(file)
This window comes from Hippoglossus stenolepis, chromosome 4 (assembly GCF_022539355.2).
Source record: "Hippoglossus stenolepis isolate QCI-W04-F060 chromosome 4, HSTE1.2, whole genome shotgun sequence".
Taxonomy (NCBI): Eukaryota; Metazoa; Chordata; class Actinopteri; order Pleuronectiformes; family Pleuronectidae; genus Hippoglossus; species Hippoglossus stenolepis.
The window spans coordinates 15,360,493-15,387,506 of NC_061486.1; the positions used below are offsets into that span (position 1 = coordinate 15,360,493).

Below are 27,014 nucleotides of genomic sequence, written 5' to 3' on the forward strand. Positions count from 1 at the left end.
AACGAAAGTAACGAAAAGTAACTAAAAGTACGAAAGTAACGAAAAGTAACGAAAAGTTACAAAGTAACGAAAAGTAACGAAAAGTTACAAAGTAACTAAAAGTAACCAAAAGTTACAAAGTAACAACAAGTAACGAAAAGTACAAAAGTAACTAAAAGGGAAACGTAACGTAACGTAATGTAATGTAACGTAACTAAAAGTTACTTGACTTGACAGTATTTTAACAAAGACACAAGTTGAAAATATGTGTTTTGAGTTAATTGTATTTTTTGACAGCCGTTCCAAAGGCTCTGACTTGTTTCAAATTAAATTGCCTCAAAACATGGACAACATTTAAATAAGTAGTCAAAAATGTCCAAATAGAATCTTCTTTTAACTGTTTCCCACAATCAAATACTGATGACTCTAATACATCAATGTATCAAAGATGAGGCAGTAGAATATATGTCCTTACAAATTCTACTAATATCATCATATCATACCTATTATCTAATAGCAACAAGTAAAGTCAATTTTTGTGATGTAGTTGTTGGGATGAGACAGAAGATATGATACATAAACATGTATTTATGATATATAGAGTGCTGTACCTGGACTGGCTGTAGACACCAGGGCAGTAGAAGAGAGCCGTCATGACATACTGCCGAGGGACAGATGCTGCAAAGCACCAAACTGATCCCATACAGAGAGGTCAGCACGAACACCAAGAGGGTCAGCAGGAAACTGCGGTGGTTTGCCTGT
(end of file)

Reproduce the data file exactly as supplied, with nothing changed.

This window comes from Hippoglossus stenolepis, chromosome 4 (assembly GCF_022539355.2).
Source record: "Hippoglossus stenolepis isolate QCI-W04-F060 chromosome 4, HSTE1.2, whole genome shotgun sequence".
Taxonomy (NCBI): Eukaryota; Metazoa; Chordata; class Actinopteri; order Pleuronectiformes; family Pleuronectidae; genus Hippoglossus; species Hippoglossus stenolepis.
The window spans coordinates 15,360,493-15,387,506 of NC_061486.1; the positions used below are offsets into that span (position 1 = coordinate 15,360,493).

Below are 27,014 nucleotides of genomic sequence, written 5' to 3' on the forward strand. Positions count from 1 at the left end.
AACGAAAGTAACGAAAAGTAACTAAAAGTACGAAAGTAACGAAAAGTAACGAAAAGTTACAAAGTAACGAAAAGTAACGAAAAGTTACAAAGTAACTAAAAGTAACCAAAAGTTACAAAGTAACAACAAGTAACGAAAAGTACAAAAGTAACTAAAAGGGAAACGTAACGTAACGTAATGTAATGTAACGTAACTAAAAGTTACTTGACTTGACAGTATTTTAACAAAGACACAAGTTGAAAATATGTGTTTTGAGTTAATTGTATTTTTTGACAGCCGTTCCAAAGGCTCTGACTTGTTTCAAATTAAATTGCCTCAAAACATGGACAACATTTAAATAAGTAGTCAAAAATGTCCAAATAGAATCTTCTTTTAACTGTTTCCCACAATCAAATACTGATGACTCTAATACATCAATGTATCAAAGATGAGGCAGTAGAATATATGTCCTTACAAATTCTACTAATATCATCATATCATACCTATTATCTAATAGCAACAAGTAAAGTCAATTTTTGTGATGTAGTTGTTGGGATGAGACAGAAGATATGATACATAAACATGTATTTATGATATATAGAGTGCTGTACCTGGACTGGCTGTAGACACCAGGGCAGTAGAAGAGAGCCGTCATGACATACTGCCGAGGGACAGATGCTGCAAAGCACCAAACTGATCCCATACAGAGAGGTCAGCACGAACACCAAGAGGGTCAGCAGGAAACTGCGGTGGTTTGCCTGT